So I have a signal that goes from 0 to ~800volts in 30ns. I would like to use this signal to trigger a camera (input impedance of 50ohm) which takes a max of 10 volts and requires the rise time to be 1ns for this 10 volts. I tried a 10 volt zener diode which works... but delays the signal a lot (not sure why) so I get 10 volts in 8ns instead of 1ns. [People said zeners are made for DC and not so much for high frequencies, so maybe thats why]

I then thought of using attenuators to make the signal go from 0 to 10 volts (instead of 800V) in 30ns then use an opamp as a comparator with a 10volt DC battery connected to +Vs and Ref, Vin-, -Vs connected to the negative side of the battery. (and ofc the main signal going to Vin+) Since different opamps got different operating frequencies and slew rates I got this one: THS3491IDDAT Which got a 320 MHz operating frequency and 8 kV/us slew rate

circuit used

However, I was getting weird results that I wasnt able to understand and shortly after multiple legs of the op amp broke, so I wasn't able to capture the output signal

Here is the input signal which is attenuated using 38dB (div 80) [time scale is 10ns/div and voltage scale is 10v/div

input signal

Was I doing something wrong? or is there an easier circuit to use? Any recommendation for other opamps that are easy to handle? (this one was tiny)

The source is a Rogowski coil with a resistance of 4ohm and inductance of 1.4e-7 H. (1 turn coil).

Thanks in advance.

  • \$\begingroup\$ What is the output impedance of your source? Which Zener did you use, and what value of resistors? What is the minimum your camera can trigger on? \$\endgroup\$ Nov 13, 2018 at 23:33
  • \$\begingroup\$ You have a signal source that provides you with \$\approx 30\frac{\text{kV}}{\mu\text{s}}\$? What's the output impedance of your signal? \$\endgroup\$
    – jonk
    Nov 13, 2018 at 23:34
  • \$\begingroup\$ @Ale..chenski The source is a Rogowski coil which got a resistance of 4ohms but not sure about its impedance. (calculated the inducatance to be about 1.4e-7 H) I used 1N5925B for the zener diode which is 10volts and 3 watt. the camera can trigger with 5 volts and max 10volt. \$\endgroup\$
    – DC Med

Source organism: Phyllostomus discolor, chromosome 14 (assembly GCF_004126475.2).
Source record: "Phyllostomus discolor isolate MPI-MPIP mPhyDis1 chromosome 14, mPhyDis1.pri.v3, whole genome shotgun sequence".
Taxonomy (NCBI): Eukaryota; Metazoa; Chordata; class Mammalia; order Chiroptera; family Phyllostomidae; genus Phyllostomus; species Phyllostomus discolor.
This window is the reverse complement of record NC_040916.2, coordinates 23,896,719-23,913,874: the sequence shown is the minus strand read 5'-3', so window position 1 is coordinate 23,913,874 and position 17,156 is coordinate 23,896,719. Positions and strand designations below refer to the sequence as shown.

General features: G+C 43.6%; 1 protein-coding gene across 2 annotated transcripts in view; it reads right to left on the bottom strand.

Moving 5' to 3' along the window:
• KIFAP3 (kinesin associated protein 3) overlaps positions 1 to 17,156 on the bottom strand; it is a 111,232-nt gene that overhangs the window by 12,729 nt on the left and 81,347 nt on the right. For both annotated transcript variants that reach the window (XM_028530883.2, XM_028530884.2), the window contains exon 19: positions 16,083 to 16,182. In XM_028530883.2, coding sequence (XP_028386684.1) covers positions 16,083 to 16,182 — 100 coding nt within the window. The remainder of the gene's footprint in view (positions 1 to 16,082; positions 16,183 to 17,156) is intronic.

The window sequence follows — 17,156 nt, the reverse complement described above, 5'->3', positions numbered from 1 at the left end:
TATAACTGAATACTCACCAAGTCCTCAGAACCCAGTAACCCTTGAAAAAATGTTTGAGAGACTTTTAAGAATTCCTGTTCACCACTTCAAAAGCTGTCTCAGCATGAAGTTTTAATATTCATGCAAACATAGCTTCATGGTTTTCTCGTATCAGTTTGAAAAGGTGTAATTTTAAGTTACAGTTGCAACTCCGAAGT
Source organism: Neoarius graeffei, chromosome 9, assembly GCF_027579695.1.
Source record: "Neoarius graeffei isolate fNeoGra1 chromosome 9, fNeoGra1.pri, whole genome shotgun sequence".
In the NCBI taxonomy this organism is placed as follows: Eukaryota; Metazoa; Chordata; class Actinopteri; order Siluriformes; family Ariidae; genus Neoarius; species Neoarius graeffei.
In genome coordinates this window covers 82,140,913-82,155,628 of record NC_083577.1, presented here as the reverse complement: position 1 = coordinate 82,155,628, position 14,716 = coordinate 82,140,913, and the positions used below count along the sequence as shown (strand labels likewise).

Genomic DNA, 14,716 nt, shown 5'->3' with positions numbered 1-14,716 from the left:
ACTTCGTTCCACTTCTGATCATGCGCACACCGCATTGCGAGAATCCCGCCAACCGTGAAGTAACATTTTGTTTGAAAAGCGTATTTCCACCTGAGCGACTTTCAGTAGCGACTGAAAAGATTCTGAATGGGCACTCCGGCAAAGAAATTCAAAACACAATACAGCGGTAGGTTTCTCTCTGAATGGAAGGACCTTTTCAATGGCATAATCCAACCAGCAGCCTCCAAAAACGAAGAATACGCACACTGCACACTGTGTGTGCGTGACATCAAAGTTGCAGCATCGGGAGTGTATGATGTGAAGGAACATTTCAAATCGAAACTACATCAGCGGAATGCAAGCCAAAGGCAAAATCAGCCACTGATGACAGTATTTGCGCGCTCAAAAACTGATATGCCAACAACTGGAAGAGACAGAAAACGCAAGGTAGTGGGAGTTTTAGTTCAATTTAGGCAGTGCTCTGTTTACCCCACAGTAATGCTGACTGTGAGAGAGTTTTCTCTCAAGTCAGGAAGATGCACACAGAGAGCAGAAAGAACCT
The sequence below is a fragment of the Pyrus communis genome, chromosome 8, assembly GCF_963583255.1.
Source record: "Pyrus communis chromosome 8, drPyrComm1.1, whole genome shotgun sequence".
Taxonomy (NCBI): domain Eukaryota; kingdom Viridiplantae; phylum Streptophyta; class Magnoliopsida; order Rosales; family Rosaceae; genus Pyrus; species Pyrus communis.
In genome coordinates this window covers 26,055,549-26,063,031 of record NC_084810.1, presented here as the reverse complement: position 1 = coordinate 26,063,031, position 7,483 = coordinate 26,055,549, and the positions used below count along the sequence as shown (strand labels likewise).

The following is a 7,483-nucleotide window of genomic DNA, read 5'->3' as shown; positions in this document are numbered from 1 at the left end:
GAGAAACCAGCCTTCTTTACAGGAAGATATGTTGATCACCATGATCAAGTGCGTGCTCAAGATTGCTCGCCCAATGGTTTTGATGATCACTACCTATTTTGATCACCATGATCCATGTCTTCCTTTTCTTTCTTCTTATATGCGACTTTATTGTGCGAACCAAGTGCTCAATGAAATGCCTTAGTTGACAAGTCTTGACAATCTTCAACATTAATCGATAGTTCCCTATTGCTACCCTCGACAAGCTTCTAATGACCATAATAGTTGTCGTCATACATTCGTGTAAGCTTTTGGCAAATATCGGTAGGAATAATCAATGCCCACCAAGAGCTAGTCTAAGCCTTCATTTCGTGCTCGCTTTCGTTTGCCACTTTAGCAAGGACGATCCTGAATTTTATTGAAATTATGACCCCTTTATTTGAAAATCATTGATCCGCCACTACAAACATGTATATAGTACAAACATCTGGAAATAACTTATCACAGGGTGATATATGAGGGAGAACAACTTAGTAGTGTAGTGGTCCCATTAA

Nov 14, 2018 at 0:02
  • \$\begingroup\$ @jonk well its not 30kv/us per say, it only goes to 800volts in 30ns then goes to 0 after. Not entirly sure about the source impedance, its a Rogowski coil with 1 turn and about 4ohms resistance (calculated induactance of 1.4e-7 H) \$\endgroup\$
    – DC Med
    Nov 14, 2018 at 0:04
  • 1
    \$\begingroup\$ First rule about using op amps as comparators: Don't use op amps as comparators. Get a real (very fast) comparator. Second, do not try to use floating, dead bug construction for nsec response times. You need a proper ground plane and good construction techniques. \$\endgroup\$ Nov 14, 2018 at 0:08

3 Answers 3


Try this


simulate this circuit – Schematic created using CircuitLab

  • \$\begingroup\$ +1. To add, I have some feelings that the camera triggers from a regular 5-V TTL signal. Which is 2.4 V. \$\endgroup\$ Nov 15, 2018 at 4:59

Sounds like what you need is a "capacitance speed-up."

Take a look at the following. Blue is the source pulse / 100 (so it fits on the scale.) Red is what a resistor + Zener would output. Green is what is output if a "capacitance speed-up" is used.

LTspice simulation of a capacitor speed-up circuit.

Note that the 1N755 is only a 500mW device, and the peak pulse from C1 into it approaches 650mW. Not really a problem for "a few" photos, but it couldn't be run like this continuously. Also note that the speed-up creates a nearly -1v tail... careful.


You obviously have some high cost instruments. I wouldn't compromise their life span with experimental add-on circuits. Get an industrially built unit. High Speed Pulse Generators (search for them) are available as modules and as laboratory instruments.

If you want to build one, you can use Step Recovery Diodes to generate fast rising voltages. Here's one principle:


The idea is to use the sudden reverse conductivity stopping of a step recovery diode to break the current in an inductor and thus genrating a pulse.


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